African Conference of Science Journalists 2014 – Reflections from the secretary
By Aghan Daniel
NAIROBI, 3 SEPTEMBER 2014 - At the end of 2005, I returned to Kenya from Tanzania after nearly a year of an environmental journalists’ exchange program. What I learnt from Tanzania was that a well run journalists network could work. I was attached to the Journalists of Environment Association of Tanzania (JET) who somehow made it happen in the world of environmental journalists.
In the meantime, many communication officers in Kenya, were feeling very frustrated that they could not bring themselves to network effectively with science journalists. Not only were there few science journalists but the few who were there had a lot of shortcomings in terms of effective reporting. Something had to be done and after few email exchanges, we decided to meet as communication officers and a few journalists active in the media.
The meetings culminated into formation of the Media for Environment, Science, Health and Agriculture (MESHA). The major objective of MESHA was by then to provide a platform where journalists and communication officers could meet and talk professional matters. To kill professional loneliness. We wanted to go out and tell scientific institutions that to him/her that little is given, little is expected. They had to invest in science journalists if they wanted to turn around the standard of reporting science in the country.
And how time flies, it is now nearly ten years since this giant network was born. Of all the achievements that we have had, bringing science journalists from all over Africa, now two times in two years really stand out. The journey to hosting these conferences has not been smooth either. Tired of holding annual general meetings, the membership decided in 2010 that moving forward, they would invite scientific organisations to talk to them during their annual gathering on what research they do that touch lives.
Today, we are proud to have hit the more than 100 mark in membership, up from 12 in 2006. We also need to remember that in 2007, we partnered with Panos South Africa to bring together 40 journalists from Eastern and Southern Africa in Lusaka, Zambia to discuss issues of climate change and reporting water issues. It is in 2007 that we changed the way science journalists’ conferences are done. We took the approach of making the conferences busy, by ensuring that each journalist published a substantive story. We organised and took journalists to a radio station and worked overnight on stories that were sent to radio stations in the morning. Basically our conferences are not talk shops, they are busy and rewarding.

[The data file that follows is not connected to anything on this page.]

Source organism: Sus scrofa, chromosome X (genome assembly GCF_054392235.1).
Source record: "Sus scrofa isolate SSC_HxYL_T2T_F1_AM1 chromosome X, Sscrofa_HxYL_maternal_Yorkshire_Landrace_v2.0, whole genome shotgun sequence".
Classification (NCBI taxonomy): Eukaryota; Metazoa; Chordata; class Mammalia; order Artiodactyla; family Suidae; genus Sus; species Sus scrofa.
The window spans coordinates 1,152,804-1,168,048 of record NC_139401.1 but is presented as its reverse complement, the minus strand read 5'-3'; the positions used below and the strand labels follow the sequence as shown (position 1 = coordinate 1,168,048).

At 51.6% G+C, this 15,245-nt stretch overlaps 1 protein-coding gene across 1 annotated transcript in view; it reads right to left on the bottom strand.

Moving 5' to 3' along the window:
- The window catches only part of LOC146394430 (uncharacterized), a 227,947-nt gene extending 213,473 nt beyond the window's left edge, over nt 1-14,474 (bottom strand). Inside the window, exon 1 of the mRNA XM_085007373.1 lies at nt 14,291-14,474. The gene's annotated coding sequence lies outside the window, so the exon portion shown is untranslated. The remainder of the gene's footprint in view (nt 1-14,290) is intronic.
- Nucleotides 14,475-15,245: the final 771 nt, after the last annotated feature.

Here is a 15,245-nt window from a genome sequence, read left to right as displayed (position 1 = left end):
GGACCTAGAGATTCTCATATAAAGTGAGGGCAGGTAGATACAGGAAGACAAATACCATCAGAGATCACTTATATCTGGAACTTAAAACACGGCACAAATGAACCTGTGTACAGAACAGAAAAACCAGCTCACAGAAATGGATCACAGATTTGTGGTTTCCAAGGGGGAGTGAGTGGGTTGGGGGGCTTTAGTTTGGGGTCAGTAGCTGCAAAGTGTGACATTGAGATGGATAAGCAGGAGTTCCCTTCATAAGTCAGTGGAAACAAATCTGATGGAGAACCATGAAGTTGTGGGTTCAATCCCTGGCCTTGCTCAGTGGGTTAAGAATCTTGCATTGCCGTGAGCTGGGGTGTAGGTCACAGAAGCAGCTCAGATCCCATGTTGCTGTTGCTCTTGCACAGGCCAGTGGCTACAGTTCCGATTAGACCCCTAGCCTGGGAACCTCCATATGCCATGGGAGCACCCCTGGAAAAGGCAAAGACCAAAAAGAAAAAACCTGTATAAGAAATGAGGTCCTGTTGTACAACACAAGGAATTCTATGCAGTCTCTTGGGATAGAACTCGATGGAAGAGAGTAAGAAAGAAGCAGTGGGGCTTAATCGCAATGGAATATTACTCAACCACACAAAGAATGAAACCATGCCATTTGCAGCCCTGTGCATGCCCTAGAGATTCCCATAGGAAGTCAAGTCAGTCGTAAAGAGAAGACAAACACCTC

As we hold the 2014 second Conference of Science Journalists from Oct 13 to 15, we want to reflect on where we want to go as a network that is growing each day. Just how busy will the participants to this Conference be? Each day we will be sending clips to TV stations and sit well past midnight doing a daily bulletin. Besides, we expect every participant to send at least ten tweets per session. Given that we have 8 sessions per day, we expect a total of 800 tweets per day from the Conference and over 50 posts on facebook and 10 blogs per day.
To our members and partners, I must confess that mobilising resources for this year’s conference has been the biggest challenge for our secretariat. First, we have been greatly been destabilized by the change of venue from Mombasa to Nairobi. We not only lost time but also lost a great host in the Kenya Coast Development Program. They had big plans and support for the conference, but once again, science journalism has been shaken by terrorism. We are everyday grateful to the partners who have always trusted us and believed in us. All their logos will be on our website shortly.
For 2015 and beyond, we look forward to greater partnerships to allow us train our members on skill based areas such as writing effective commentaries; resource mobilisation for science journalism; photography and advocacy journalism.